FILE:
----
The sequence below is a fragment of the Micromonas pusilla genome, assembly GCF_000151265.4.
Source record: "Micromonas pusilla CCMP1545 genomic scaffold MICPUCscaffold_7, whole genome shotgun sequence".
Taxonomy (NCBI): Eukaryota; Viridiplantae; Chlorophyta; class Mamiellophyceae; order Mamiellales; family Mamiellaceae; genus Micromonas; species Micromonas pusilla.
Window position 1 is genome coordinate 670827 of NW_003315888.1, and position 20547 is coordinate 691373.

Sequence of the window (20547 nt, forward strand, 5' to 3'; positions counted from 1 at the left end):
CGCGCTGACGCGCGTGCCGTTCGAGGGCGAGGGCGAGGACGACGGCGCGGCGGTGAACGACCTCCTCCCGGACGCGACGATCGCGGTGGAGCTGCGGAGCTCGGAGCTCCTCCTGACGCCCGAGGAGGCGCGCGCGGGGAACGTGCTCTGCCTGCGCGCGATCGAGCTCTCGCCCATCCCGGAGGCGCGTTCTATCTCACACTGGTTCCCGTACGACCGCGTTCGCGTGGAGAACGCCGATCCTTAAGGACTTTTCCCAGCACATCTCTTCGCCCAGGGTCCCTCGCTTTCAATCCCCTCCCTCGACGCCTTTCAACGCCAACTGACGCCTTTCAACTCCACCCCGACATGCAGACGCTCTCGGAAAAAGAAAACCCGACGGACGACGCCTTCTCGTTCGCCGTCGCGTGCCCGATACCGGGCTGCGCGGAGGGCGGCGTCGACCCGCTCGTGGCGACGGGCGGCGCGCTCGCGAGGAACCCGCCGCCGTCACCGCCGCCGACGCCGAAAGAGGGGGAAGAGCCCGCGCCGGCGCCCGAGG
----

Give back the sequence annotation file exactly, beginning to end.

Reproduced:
The sequence below is a fragment of the Micromonas pusilla genome, assembly GCF_000151265.4.
Source record: "Micromonas pusilla CCMP1545 genomic scaffold MICPUCscaffold_7, whole genome shotgun sequence".
Taxonomy (NCBI): Eukaryota; Viridiplantae; Chlorophyta; class Mamiellophyceae; order Mamiellales; family Mamiellaceae; genus Micromonas; species Micromonas pusilla.
Window position 1 is genome coordinate 670827 of NW_003315888.1, and position 20547 is coordinate 691373.

Sequence of the window (20547 nt, forward strand, 5' to 3'; positions counted from 1 at the left end):
CGCGCTGACGCGCGTGCCGTTCGAGGGCGAGGGCGAGGACGACGGCGCGGCGGTGAACGACCTCCTCCCGGACGCGACGATCGCGGTGGAGCTGCGGAGCTCGGAGCTCCTCCTGACGCCCGAGGAGGCGCGCGCGGGGAACGTGCTCTGCCTGCGCGCGATCGAGCTCTCGCCCATCCCGGAGGCGCGTTCTATCTCACACTGGTTCCCGTACGACCGCGTTCGCGTGGAGAACGCCGATCCTTAAGGACTTTTCCCAGCACATCTCTTCGCCCAGGGTCCCTCGCTTTCAATCCCCTCCCTCGACGCCTTTCAACGCCAACTGACGCCTTTCAACTCCACCCCGACATGCAGACGCTCTCGGAAAAAGAAAACCCGACGGACGACGCCTTCTCGTTCGCCGTCGCGTGCCCGATACCGGGCTGCGCGGAGGGCGGCGTCGACCCGCTCGTGGCGACGGGCGGCGCGCTCGCGAGGAACCCGCCGCCGTCACCGCCGCCGACGCCGAAAGAGGGGGAAGAGCCCGCGCCGGCGCCCGAGG